Well, Phil, I'm glad you agree that when Brexiteering politicians spew on about "Participating in a court that applies EU law and is bound by the CJEU would be inconsistent with the Government’s aims of becoming an independent self-governing nation” you're admitting that they're being hypocrites, because obviously courts like ITLOS and ECHR and the WIPO tribunals are courts that apply non-British law, and only a complete idiot would fabricate some qualitative difference between non-British-but-European and non-British-but-something else. Britain is never going to be an "independent self-governing nation" if that means adhering to only British courts.
Obviously, Britain will adhere to foreign/multinational courts (such as ITLOS). So not wishing to participate in EU institutions is not a matter of some grand principle, but just classic "hard Brexit" doggerel: it's because they are _EU_, institutions, not non-British... (A sane Brexit policy would have kept Britain in things like the JAA while diverging in other areas, but that doesn't fit the dogma).
Meanwhile, _which_ countries are lining up for trade deals? Be specific. Use names. And apply percentages of trade... Remember, you've got about 50% (depending on how you measure it) to balance what will be lost with the EU. Of course, things that were manufactured in the UK for EU consumption will fall, because the regulatory framework (even if the UK manages to agree a deal with the EU, which is as likely as pigs flying at the moment) adds cost that a plant in, say, Ireland won't have. Don't count on the USA. Trump is a fan, Biden has more rational priorities. Don't count on China or Hong Kong, either, given the current diplomatic chill. So that leaves places like JPN, AUS, NZL, SGP, IND, TUR, Russia, Latin & Central America -- not to be sneezed at, but all a long haul.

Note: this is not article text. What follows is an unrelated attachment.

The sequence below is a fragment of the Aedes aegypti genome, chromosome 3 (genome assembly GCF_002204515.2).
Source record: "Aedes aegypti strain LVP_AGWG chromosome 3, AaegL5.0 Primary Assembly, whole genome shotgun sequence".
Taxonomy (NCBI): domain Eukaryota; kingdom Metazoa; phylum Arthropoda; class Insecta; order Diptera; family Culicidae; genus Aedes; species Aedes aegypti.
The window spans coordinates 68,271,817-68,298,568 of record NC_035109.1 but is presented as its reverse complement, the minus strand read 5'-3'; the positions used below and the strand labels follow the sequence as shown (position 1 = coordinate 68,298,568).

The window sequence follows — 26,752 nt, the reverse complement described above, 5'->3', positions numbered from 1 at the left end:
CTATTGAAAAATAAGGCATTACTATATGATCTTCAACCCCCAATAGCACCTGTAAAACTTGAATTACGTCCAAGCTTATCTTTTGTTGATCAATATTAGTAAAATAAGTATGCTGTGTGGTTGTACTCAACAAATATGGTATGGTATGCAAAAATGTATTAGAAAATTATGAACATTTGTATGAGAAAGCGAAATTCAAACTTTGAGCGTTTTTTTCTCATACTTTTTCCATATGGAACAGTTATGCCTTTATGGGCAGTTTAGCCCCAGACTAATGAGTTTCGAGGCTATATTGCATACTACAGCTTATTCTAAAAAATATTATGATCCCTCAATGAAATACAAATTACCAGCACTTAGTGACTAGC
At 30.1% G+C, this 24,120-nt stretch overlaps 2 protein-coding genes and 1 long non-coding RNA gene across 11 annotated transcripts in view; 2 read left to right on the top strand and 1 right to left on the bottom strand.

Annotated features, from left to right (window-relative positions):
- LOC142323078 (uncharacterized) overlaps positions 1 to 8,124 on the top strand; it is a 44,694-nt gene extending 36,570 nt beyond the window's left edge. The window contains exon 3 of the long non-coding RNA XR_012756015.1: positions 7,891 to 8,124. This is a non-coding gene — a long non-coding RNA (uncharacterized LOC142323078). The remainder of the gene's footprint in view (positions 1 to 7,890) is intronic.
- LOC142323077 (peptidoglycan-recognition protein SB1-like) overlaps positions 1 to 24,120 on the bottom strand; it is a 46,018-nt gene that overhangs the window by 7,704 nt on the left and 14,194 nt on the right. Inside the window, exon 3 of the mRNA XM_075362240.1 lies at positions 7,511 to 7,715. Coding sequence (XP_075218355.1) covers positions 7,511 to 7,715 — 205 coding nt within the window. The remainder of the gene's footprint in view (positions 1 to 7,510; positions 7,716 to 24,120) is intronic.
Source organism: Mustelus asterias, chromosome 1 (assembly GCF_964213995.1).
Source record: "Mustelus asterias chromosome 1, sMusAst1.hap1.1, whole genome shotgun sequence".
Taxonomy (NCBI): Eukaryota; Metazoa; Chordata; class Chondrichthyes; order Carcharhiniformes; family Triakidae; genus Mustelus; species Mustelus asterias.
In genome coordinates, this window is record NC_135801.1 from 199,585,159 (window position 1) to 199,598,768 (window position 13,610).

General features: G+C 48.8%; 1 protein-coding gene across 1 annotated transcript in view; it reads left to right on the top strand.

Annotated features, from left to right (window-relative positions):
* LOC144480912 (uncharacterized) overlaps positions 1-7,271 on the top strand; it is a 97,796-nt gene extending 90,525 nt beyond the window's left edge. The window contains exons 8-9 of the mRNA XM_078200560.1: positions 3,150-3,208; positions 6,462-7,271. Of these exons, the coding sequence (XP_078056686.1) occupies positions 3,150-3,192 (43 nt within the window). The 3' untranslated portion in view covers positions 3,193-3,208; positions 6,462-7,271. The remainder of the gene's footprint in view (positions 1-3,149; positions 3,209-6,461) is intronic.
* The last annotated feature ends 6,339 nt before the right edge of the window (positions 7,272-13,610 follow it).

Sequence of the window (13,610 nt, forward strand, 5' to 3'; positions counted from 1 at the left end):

And yes, I agree the UK has done better than the Eurozone... but that fact rather defeats your thesis that the UK has been dragged down. Surely an equally valid explanation is that, being a non-Euro economy, the UK offers the best of both worlds.
I hope you're right about Scotland, but the evidence isn't compelling. Every objection you make applied equally to Scottish independence, and yet that was far closer than expected. And the Brexit decision proves that people vote for nebulous intangibles ("taking back control", who f'cking cares about whether Edinburgh, London or Brussels "controls" as long as the results are palatable?) in the face of obvious economic risks.
[ Incidentally, while the Channel Islands were indeed never formerly part of the EU, their trade with France was controlled by London, which was. And Channel Island/EU relations _was_ a part of Britain's EU membership, so they've already experienced the chaos caused by Boris's talk-first-think-later scheme. People in the Channel Islands and also Gibralta look at Malta and go "Hmmm..." the thought of an "associate EU membership" (which doesn't currently exist, but could be modelled on Norway or Switzerland) is not unappealing to many. ]